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Twenty firms responsible for over half of all global single-use plastic waste

A plastic-polluted river in Tamil Nadu. Image credit: Ð Ñ–ÐºÑ‚Ð¾Ñ€Ñ Ð†Ð²Ð°Ð½ÐµÑ†ÑŒ / 123rf
A plastic-polluted river in Tamil Nadu. Image credit: Ð Ñ–ÐºÑ‚Ð¾Ñ€Ñ Ð†Ð²Ð°Ð½ÐµÑ†ÑŒ / 123rf

New research has revealed for the first time that just twenty companies are responsible for producing more than half of all the single-use plastic waste in the world. This marks an enormous contribution to the vast majority of the plastics pollutants in landfills, oceans, and the environment in general.

The comprehensive new analysis published by the Plastic Waste Makers index revealed that this small number of state-owned and multinational corporate businesses are responsible for 55 percent of the global plastic waste footprint. There are notable names amongst the analysis top polluting companies with ExxonMobil and Dow – both based in the USA – topping the list, followed by China-based Sinopec. Collectively, these three companies alone account for sixteen percent of global single-use plastic waste. 

The study notes economic backing for much of the pollution stems from “institutional asset managers and global banks [who] are providing billions of dollars to companies that produce polymers from fossil fuels – as much as 100 times more than they provide to companies trying to shift to a circular economy. This asymmetry urgently needs to be reversed.”

Spotlighting plastic’s impact in India 

Globally, India as a country ranked third for ‘virgin’ polymer pollutants made from oil, gas, and coal. This translates to a staggering 5,582,000 tonnes of single-use plastic waste every year, with an estimated 4kg per capita per year. 

And while scientists have long sounded the alarm on the impact of plastic on a global scale, the scale of such pollution on national and local scales is now getting spotlighted through a range of studies. As recent as January, a study by the University of Plymouth published in Environmental Pollution investigated microplastic abundance in the river Ganga revealed and found that its flow could be responsible for up to three billion microplastic particles entering the Bay of Bengal every day.

Lead author of the study and National Geographic Explorer, Dr Imogen Napper, said “globally, it has been estimated that sixty billion pieces of plastic are discharged into the ocean from rivers worldwide each day. However, what has been lacking until now has been a detailed analysis of how microplastic concentrations vary along a river’s course. By working with local communities and partners, this expedition always aimed to help us stem the flow of plastic entering the Gangetic basin.”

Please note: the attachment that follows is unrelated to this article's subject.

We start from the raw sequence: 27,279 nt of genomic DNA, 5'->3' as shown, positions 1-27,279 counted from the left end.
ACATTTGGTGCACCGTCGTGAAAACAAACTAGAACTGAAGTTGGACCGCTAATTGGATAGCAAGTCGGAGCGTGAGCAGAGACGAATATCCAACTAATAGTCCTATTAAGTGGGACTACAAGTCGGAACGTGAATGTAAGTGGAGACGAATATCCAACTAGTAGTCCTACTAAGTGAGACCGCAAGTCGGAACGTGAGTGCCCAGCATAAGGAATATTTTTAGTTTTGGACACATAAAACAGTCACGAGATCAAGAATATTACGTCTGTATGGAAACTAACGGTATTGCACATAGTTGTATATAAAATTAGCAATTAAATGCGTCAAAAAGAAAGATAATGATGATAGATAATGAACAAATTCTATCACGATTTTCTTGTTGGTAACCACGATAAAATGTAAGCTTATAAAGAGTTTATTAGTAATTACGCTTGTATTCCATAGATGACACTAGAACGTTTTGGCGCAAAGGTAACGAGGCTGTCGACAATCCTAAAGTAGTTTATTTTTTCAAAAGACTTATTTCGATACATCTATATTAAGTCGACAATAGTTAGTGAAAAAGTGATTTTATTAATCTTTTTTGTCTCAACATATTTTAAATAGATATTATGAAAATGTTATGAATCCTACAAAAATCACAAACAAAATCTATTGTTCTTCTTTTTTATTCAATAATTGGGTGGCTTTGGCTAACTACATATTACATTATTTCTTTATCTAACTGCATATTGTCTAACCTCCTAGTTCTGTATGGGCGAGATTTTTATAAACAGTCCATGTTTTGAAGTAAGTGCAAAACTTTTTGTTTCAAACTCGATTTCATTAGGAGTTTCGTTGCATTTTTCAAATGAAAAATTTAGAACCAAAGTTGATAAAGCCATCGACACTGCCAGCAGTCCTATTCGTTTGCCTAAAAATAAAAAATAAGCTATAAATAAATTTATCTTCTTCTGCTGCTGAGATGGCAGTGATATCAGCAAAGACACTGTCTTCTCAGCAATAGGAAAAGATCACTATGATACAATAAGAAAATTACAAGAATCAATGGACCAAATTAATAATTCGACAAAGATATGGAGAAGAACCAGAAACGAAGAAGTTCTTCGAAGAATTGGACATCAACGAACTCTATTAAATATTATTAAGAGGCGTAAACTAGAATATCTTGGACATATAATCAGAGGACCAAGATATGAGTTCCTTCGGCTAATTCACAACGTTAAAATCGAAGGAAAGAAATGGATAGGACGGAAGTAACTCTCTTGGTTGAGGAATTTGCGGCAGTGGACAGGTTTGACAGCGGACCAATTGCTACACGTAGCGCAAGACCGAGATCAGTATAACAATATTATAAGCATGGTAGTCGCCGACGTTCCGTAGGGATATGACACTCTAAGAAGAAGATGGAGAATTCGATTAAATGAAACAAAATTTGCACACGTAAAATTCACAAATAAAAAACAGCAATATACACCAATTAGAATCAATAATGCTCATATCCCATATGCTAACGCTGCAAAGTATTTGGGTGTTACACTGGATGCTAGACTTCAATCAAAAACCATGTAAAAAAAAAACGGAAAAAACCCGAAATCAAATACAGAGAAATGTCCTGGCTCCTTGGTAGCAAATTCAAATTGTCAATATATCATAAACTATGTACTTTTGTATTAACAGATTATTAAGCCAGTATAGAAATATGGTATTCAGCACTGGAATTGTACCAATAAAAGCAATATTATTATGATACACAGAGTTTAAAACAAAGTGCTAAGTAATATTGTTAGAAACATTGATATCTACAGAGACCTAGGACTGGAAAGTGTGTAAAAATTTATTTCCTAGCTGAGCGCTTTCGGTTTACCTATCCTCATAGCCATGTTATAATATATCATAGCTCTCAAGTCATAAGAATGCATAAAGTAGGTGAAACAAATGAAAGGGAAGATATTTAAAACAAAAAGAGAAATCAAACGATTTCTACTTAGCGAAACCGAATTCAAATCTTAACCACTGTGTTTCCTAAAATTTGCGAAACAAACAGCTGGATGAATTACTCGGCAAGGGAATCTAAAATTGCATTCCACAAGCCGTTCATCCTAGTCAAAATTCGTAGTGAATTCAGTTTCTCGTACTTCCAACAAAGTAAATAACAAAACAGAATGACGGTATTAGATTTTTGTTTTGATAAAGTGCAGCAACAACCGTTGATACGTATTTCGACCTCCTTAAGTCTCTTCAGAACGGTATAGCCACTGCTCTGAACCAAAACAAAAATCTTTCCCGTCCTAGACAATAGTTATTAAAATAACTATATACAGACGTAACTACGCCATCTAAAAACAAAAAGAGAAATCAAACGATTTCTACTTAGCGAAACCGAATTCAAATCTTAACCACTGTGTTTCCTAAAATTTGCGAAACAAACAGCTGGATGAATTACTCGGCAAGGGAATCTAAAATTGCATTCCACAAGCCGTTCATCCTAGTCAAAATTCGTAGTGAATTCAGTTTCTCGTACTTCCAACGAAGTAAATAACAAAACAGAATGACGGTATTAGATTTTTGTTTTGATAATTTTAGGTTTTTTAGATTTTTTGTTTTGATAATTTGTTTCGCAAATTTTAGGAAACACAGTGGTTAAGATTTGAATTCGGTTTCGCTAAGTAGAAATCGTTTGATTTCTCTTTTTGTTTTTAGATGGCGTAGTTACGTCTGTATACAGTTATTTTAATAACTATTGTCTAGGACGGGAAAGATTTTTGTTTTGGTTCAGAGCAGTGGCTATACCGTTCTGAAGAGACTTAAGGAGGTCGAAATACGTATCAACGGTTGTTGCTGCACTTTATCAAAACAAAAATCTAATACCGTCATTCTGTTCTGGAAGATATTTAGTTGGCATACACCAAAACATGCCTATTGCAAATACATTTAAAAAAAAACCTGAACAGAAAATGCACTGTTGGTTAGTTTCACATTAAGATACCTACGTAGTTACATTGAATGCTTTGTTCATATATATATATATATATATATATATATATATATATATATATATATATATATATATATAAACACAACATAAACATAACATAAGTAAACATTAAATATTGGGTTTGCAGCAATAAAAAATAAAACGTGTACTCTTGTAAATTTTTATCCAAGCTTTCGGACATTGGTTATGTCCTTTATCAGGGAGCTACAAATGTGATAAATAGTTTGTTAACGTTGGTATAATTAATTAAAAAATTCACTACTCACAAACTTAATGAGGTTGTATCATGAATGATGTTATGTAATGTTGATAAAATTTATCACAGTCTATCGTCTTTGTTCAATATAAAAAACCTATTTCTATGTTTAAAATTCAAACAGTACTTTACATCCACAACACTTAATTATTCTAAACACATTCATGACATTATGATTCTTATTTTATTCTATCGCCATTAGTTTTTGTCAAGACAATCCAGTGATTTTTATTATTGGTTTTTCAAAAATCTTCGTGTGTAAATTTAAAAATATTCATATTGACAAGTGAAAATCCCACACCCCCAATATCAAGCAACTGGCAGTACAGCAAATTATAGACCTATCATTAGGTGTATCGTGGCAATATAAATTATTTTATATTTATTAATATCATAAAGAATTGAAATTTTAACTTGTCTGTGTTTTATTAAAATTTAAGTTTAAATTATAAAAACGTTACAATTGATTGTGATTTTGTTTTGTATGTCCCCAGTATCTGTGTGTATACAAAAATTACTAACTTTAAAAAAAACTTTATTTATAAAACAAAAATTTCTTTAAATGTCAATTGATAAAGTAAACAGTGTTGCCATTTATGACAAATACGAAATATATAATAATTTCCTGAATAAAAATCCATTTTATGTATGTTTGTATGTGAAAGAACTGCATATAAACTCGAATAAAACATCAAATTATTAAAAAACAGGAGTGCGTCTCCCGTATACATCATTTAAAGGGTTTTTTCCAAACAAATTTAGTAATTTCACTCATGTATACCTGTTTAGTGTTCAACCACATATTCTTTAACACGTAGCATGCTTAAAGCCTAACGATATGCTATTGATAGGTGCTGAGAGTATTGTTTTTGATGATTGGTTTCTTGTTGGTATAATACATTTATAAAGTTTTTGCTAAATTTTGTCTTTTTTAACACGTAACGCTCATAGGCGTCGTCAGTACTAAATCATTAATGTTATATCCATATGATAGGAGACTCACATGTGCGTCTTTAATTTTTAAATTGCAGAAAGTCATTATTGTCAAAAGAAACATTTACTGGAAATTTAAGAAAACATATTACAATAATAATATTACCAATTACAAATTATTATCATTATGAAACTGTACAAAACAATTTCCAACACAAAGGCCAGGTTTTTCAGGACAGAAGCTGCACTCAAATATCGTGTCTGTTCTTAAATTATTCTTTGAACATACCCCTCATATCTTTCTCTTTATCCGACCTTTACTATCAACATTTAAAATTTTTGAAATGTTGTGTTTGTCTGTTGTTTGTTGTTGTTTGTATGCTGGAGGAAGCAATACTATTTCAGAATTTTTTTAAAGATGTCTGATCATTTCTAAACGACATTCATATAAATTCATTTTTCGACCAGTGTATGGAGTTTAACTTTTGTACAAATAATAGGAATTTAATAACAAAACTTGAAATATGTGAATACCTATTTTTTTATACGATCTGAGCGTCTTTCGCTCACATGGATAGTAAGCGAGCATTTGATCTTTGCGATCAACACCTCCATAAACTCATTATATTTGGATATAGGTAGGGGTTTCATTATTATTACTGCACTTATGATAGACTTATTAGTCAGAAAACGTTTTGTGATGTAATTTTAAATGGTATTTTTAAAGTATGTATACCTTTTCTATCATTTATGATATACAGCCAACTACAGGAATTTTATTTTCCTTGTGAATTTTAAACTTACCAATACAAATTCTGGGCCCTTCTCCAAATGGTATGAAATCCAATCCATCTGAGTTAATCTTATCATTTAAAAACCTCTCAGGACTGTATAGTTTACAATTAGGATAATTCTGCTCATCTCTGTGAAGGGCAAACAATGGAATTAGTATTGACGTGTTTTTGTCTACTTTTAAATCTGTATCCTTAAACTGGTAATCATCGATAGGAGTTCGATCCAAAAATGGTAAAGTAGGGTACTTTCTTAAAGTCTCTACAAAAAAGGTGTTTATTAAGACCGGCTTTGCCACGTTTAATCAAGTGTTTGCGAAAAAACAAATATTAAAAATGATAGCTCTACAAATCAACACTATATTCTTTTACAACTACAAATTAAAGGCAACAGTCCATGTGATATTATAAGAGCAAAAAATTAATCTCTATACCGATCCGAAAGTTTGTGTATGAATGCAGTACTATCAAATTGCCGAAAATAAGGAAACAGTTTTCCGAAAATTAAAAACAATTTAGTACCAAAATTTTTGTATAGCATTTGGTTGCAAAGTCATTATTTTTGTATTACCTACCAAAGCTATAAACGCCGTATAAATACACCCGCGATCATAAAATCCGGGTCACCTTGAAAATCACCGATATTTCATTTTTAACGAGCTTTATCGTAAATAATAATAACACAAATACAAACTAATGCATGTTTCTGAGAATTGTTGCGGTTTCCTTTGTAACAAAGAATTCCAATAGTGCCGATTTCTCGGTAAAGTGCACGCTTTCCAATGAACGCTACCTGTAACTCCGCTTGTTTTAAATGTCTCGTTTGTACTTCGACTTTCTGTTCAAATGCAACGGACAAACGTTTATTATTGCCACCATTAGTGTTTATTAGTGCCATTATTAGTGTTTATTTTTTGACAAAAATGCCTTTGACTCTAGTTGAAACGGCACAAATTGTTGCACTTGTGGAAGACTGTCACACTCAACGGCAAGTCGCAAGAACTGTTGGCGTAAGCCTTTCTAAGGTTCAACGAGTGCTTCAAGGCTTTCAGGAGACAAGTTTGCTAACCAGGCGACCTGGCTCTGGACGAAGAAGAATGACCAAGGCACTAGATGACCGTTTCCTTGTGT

This has since been built upon by research from other studies. Amongst the researchers working on outlines the scale of plastic pollution in the river Ganga is Stefan Krause, professor of Ecohydrology and Biogeochemistry at the University of Birmingham, who said “some twenty rivers are estimated to account for almost seventy percent of global plastic emissions to the marine environment. Of these, the Ganga River is second only to the Yangtze River.”

The impact of these critical findings is clear for those living localised to the flow with over 655 million inhabitants relying on the water the basin provides, highlighting that methods must be implemented to address what is widely understood to be a crisis requiring transformational change. 

Methods for addressing plastic pollution 

Methods for addressing the enormity of the challenge presented by plastic pollution will have to mirror the scale of what we face. Whilst the burgeoning prospect of bio-based plastics that leverage the capabilities of enzymes that can naturally break down plastics appear to pave a possible way for continuing to meet the demand for consumption, suggestions from the Plastic Waste Makers index allude to changes needing to be made elsewhere. 

Highlighting that it is an entrenched geopolitical problem, the authors of the study suggest that solving the single-use plastic problem will take more than the actions of progressive polymer producers or the influence of capital markets. They state that amongst an array of methods, “a Montreal Protocol or Paris Agreement-style treaty may be the only way to bring an end to plastic pollution worldwide. The treaty must address the problem at its source, with targets for the phasing out of fossil-fuel-based polymers and encouraging the development of a circular plastics economy.”

India’s methods for tackling plastic pollution 

India’s methods to address plastic pollution have seen Prime Minister Narendra Modi introduce a ‘Swachata Hi Seva’ (‘Cleanliness Is Service’) campaign in 2019, with freedom from single-use plastic as its core aim as previously reported by Health Issues India.  Heralded as ambitious by some, India – like most other major countries – still has a long way to go on tackling plastic pollution. Perhaps the Plastic Waste Makers index offers space for key takeaways on how to action progressive change. 


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